Regarding Mr Pinder's point as to disadvantaging the genuine customer, New Era operatives are trained to give due recognition to the “genuine” reasons why some customers may not be able to recall all the facts. The process focuses on screening the genuine customer. There is statistical data to support this contention, with the latest figures from Thomas Cook showing that the number of customer complaints has dropped by more than two-thirds since implementing this process.
New Era is designed to focus on fraud in volume. In this context, we have to remember that the level of prosecution against insurance fraudsters is miniscule compared to the level of fraud. While prosecutions undoubtedly play a part in discouraging fraud, the studies suggest that the majority of claimant fraud is being committed by opportunists – ordinary people who do not necessarily see themselves as criminals, people who can be discouraged relatively easily .
At the same time, none of the elements that are brought together within the New Era process are totally revolutionary. What is radical about our process is that it is designed specifically for use over the telephone. Nevertheless, Mr Pinder may be pleased to learn that the techniques also have utility in a field environment, a fact that is being used to real advantage by McLarens Toplis's team of special investigators.
It may not be easy to accept that something based on such simple ideas can be so comprehensively effective. So, Mr Pinder, you are welcome to come and take a closer look at New Era, as indeed is anyone else who wants to take 10% off their claims bill.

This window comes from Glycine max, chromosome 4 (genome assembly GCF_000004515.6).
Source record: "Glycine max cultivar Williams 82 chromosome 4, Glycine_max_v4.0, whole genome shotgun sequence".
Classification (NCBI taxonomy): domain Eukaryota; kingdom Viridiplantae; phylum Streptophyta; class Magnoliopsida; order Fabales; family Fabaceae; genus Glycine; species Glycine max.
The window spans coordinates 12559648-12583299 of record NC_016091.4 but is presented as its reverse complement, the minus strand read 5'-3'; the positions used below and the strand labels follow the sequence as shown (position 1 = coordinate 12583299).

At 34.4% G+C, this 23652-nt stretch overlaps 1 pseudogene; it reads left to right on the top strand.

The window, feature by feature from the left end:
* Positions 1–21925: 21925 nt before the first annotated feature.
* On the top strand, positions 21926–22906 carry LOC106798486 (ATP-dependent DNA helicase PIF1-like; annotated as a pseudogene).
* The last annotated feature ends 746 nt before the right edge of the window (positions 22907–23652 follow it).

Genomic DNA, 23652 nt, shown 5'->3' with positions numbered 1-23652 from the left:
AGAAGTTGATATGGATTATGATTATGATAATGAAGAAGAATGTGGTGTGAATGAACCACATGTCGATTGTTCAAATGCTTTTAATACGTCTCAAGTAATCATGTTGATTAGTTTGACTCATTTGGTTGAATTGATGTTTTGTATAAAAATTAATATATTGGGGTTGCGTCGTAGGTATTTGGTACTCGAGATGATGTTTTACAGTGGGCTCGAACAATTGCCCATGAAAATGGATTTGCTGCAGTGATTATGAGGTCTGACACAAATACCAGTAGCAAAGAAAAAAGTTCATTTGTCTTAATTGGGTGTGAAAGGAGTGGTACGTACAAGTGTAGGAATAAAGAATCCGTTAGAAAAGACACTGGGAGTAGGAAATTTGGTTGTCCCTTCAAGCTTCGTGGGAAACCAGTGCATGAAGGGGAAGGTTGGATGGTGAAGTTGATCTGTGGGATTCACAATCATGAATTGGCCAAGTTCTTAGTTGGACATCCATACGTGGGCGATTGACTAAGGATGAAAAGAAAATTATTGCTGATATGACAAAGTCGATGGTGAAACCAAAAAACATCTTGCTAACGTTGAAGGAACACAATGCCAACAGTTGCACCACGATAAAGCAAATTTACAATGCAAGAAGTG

Now that insurance companies are saying they will only deal with General Insurance Standards Council (GISC) registered intermediaries, it can only be a matter of time before intermediaries are forced to join this new organisation or lose their livelihoods.
Having looked at the GISC rules, it is clear that these are for the protection of the policy-buying public and do nothing for the intermediary.
It may be my cynical view but it seems to me that the first step is to identify who you are dealing with (registration with GISC) and, once this has been done, rules and regulations can be imposed with little or no consultation.
We already have an organisation in place to promote professionalism and qualifications within the insurance industry, the Chartered Insurance Institute (CII). But there is little or no compulsion to obtain any qualifications to practice insurance.
Let us hope that in the future the GISC and CII will talk together as a common voice to promote the services of GISC-registered intermediaries to the insurance-buying public.
At a loss
Regarding your profile article on Malcolm Harvey (Insurance Times, May 17) and his comments on loss adjusters. I own a private design and surveying practice and have been an active loss assessor over a period exceeding 20 years.
I am an acknowledged expert in subsidence claims and give lectures and write technical papers on the subject.
My experience with loss assessors through my institute has given me a deep respect for the dedication, knowledge and experience of its membership. As such, I find Mr Harvey's comments most objectionable.